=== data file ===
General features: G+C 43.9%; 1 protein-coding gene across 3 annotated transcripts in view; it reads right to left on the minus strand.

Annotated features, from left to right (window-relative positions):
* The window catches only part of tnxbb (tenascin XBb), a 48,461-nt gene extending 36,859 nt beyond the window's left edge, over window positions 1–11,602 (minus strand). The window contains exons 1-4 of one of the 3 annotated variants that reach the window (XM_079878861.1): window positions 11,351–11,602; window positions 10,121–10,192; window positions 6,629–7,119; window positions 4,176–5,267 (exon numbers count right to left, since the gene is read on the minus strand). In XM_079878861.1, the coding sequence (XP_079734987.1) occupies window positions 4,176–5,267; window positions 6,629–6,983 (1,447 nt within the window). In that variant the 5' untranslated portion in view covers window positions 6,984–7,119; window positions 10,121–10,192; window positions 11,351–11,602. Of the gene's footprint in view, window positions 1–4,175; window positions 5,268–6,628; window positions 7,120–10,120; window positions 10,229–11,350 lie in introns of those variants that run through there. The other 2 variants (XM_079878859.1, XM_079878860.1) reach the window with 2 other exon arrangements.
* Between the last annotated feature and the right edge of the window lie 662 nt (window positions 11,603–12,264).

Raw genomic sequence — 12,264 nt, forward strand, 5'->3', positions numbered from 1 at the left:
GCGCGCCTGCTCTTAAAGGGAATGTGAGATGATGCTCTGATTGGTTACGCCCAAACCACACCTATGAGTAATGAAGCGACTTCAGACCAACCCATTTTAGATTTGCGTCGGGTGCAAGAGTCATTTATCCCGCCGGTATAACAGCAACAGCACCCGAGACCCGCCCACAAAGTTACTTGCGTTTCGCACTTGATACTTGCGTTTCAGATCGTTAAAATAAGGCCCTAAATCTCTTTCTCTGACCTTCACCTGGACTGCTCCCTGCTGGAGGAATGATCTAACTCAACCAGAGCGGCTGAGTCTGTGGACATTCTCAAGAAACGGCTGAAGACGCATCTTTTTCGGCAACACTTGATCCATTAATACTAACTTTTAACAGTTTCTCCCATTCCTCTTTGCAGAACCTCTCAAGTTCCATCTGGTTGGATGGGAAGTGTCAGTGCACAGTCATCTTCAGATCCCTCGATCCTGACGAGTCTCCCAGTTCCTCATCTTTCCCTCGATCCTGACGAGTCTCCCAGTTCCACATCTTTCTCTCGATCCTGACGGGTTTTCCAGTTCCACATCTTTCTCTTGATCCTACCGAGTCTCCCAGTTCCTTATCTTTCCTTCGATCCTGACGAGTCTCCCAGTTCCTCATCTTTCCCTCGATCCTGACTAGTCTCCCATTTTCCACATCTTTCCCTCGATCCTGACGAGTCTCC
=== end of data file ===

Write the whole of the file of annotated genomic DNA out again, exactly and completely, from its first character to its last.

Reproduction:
General features: G+C 43.9%; 1 protein-coding gene across 3 annotated transcripts in view; it reads right to left on the minus strand.

Annotated features, from left to right (window-relative positions):
* The window catches only part of tnxbb (tenascin XBb), a 48,461-nt gene extending 36,859 nt beyond the window's left edge, over window positions 1–11,602 (minus strand). The window contains exons 1-4 of one of the 3 annotated variants that reach the window (XM_079878861.1): window positions 11,351–11,602; window positions 10,121–10,192; window positions 6,629–7,119; window positions 4,176–5,267 (exon numbers count right to left, since the gene is read on the minus strand). In XM_079878861.1, the coding sequence (XP_079734987.1) occupies window positions 4,176–5,267; window positions 6,629–6,983 (1,447 nt within the window). In that variant the 5' untranslated portion in view covers window positions 6,984–7,119; window positions 10,121–10,192; window positions 11,351–11,602. Of the gene's footprint in view, window positions 1–4,175; window positions 5,268–6,628; window positions 7,120–10,120; window positions 10,229–11,350 lie in introns of those variants that run through there. The other 2 variants (XM_079878859.1, XM_079878860.1) reach the window with 2 other exon arrangements.
* Between the last annotated feature and the right edge of the window lie 662 nt (window positions 11,603–12,264).

Raw genomic sequence — 12,264 nt, forward strand, 5'->3', positions numbered from 1 at the left:
GCGCGCCTGCTCTTAAAGGGAATGTGAGATGATGCTCTGATTGGTTACGCCCAAACCACACCTATGAGTAATGAAGCGACTTCAGACCAACCCATTTTAGATTTGCGTCGGGTGCAAGAGTCATTTATCCCGCCGGTATAACAGCAACAGCACCCGAGACCCGCCCACAAAGTTACTTGCGTTTCGCACTTGATACTTGCGTTTCAGATCGTTAAAATAAGGCCCTAAATCTCTTTCTCTGACCTTCACCTGGACTGCTCCCTGCTGGAGGAATGATCTAACTCAACCAGAGCGGCTGAGTCTGTGGACATTCTCAAGAAACGGCTGAAGACGCATCTTTTTCGGCAACACTTGATCCATTAATACTAACTTTTAACAGTTTCTCCCATTCCTCTTTGCAGAACCTCTCAAGTTCCATCTGGTTGGATGGGAAGTGTCAGTGCACAGTCATCTTCAGATCCCTCGATCCTGACGAGTCTCCCAGTTCCTCATCTTTCCCTCGATCCTGACGAGTCTCCCAGTTCCACATCTTTCTCTCGATCCTGACGGGTTTTCCAGTTCCACATCTTTCTCTTGATCCTACCGAGTCTCCCAGTTCCTTATCTTTCCTTCGATCCTGACGAGTCTCCCAGTTCCTCATCTTTCCCTCGATCCTGACTAGTCTCCCATTTTCCACATCTTTCCCTCGATCCTGACGAGTCTCC